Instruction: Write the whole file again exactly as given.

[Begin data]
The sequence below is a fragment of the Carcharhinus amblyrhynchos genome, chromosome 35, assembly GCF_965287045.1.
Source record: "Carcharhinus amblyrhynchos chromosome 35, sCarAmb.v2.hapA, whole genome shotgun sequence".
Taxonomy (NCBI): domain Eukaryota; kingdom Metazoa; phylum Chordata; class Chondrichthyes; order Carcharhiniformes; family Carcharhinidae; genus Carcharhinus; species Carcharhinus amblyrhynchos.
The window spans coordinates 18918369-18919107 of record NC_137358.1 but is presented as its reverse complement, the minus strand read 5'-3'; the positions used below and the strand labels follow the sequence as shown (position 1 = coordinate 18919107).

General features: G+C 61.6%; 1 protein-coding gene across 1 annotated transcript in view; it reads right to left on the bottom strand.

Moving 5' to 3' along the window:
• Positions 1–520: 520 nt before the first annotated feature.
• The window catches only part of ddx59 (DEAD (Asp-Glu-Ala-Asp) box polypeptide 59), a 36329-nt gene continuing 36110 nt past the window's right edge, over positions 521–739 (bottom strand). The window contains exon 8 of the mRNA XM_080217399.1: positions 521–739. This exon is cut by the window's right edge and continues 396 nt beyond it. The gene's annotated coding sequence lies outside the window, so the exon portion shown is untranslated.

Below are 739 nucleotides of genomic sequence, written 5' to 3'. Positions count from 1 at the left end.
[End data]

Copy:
The sequence below is a fragment of the Carcharhinus amblyrhynchos genome, chromosome 35, assembly GCF_965287045.1.
Source record: "Carcharhinus amblyrhynchos chromosome 35, sCarAmb.v2.hapA, whole genome shotgun sequence".
Taxonomy (NCBI): domain Eukaryota; kingdom Metazoa; phylum Chordata; class Chondrichthyes; order Carcharhiniformes; family Carcharhinidae; genus Carcharhinus; species Carcharhinus amblyrhynchos.
The window spans coordinates 18918369-18919107 of record NC_137358.1 but is presented as its reverse complement, the minus strand read 5'-3'; the positions used below and the strand labels follow the sequence as shown (position 1 = coordinate 18919107).

General features: G+C 61.6%; 1 protein-coding gene across 1 annotated transcript in view; it reads right to left on the bottom strand.

Moving 5' to 3' along the window:
• Positions 1–520: 520 nt before the first annotated feature.
• The window catches only part of ddx59 (DEAD (Asp-Glu-Ala-Asp) box polypeptide 59), a 36329-nt gene continuing 36110 nt past the window's right edge, over positions 521–739 (bottom strand). The window contains exon 8 of the mRNA XM_080217399.1: positions 521–739. This exon is cut by the window's right edge and continues 396 nt beyond it. The gene's annotated coding sequence lies outside the window, so the exon portion shown is untranslated.

Below are 739 nucleotides of genomic sequence, written 5' to 3'. Positions count from 1 at the left end.